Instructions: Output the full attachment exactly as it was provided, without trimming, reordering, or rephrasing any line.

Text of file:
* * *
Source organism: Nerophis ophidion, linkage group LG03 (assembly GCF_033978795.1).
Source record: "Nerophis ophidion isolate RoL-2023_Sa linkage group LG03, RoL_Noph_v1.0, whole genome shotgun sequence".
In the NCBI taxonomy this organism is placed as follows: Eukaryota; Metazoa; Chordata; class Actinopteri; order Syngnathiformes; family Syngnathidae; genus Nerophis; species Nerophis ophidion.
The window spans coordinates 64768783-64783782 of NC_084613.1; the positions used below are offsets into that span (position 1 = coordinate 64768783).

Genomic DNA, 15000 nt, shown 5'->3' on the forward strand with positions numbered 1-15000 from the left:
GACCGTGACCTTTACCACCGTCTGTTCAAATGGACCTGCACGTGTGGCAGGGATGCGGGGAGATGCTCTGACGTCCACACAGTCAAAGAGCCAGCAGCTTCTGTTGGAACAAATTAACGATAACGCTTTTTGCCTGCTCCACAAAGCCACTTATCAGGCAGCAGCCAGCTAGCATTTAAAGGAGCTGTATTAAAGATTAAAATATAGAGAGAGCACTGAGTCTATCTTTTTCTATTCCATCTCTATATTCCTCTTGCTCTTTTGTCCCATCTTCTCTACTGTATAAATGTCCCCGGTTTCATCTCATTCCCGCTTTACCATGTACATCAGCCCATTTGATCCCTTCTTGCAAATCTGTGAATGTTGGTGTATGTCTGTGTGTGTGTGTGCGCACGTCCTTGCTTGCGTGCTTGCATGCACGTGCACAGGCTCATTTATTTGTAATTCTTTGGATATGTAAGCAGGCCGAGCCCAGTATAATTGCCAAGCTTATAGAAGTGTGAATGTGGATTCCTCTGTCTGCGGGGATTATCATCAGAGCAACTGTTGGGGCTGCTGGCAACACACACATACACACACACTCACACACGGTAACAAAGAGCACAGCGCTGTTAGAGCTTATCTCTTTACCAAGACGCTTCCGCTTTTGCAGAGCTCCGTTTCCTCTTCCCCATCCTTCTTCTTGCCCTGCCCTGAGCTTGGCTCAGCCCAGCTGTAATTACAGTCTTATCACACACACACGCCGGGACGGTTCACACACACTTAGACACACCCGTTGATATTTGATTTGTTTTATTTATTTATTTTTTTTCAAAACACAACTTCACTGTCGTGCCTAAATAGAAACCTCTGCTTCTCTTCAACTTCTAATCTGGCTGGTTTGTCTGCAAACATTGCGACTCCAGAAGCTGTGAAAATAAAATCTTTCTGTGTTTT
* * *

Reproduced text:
Source organism: Nerophis ophidion, linkage group LG03 (assembly GCF_033978795.1).
Source record: "Nerophis ophidion isolate RoL-2023_Sa linkage group LG03, RoL_Noph_v1.0, whole genome shotgun sequence".
In the NCBI taxonomy this organism is placed as follows: Eukaryota; Metazoa; Chordata; class Actinopteri; order Syngnathiformes; family Syngnathidae; genus Nerophis; species Nerophis ophidion.
The window spans coordinates 64768783-64783782 of NC_084613.1; the positions used below are offsets into that span (position 1 = coordinate 64768783).

Genomic DNA, 15000 nt, shown 5'->3' on the forward strand with positions numbered 1-15000 from the left:
GACCGTGACCTTTACCACCGTCTGTTCAAATGGACCTGCACGTGTGGCAGGGATGCGGGGAGATGCTCTGACGTCCACACAGTCAAAGAGCCAGCAGCTTCTGTTGGAACAAATTAACGATAACGCTTTTTGCCTGCTCCACAAAGCCACTTATCAGGCAGCAGCCAGCTAGCATTTAAAGGAGCTGTATTAAAGATTAAAATATAGAGAGAGCACTGAGTCTATCTTTTTCTATTCCATCTCTATATTCCTCTTGCTCTTTTGTCCCATCTTCTCTACTGTATAAATGTCCCCGGTTTCATCTCATTCCCGCTTTACCATGTACATCAGCCCATTTGATCCCTTCTTGCAAATCTGTGAATGTTGGTGTATGTCTGTGTGTGTGTGTGCGCACGTCCTTGCTTGCGTGCTTGCATGCACGTGCACAGGCTCATTTATTTGTAATTCTTTGGATATGTAAGCAGGCCGAGCCCAGTATAATTGCCAAGCTTATAGAAGTGTGAATGTGGATTCCTCTGTCTGCGGGGATTATCATCAGAGCAACTGTTGGGGCTGCTGGCAACACACACATACACACACACTCACACACGGTAACAAAGAGCACAGCGCTGTTAGAGCTTATCTCTTTACCAAGACGCTTCCGCTTTTGCAGAGCTCCGTTTCCTCTTCCCCATCCTTCTTCTTGCCCTGCCCTGAGCTTGGCTCAGCCCAGCTGTAATTACAGTCTTATCACACACACACGCCGGGACGGTTCACACACACTTAGACACACCCGTTGATATTTGATTTGTTTTATTTATTTATTTTTTTTCAAAACACAACTTCACTGTCGTGCCTAAATAGAAACCTCTGCTTCTCTTCAACTTCTAATCTGGCTGGTTTGTCTGCAAACATTGCGACTCCAGAAGCTGTGAAAATAAAATCTTTCTGTGTTTT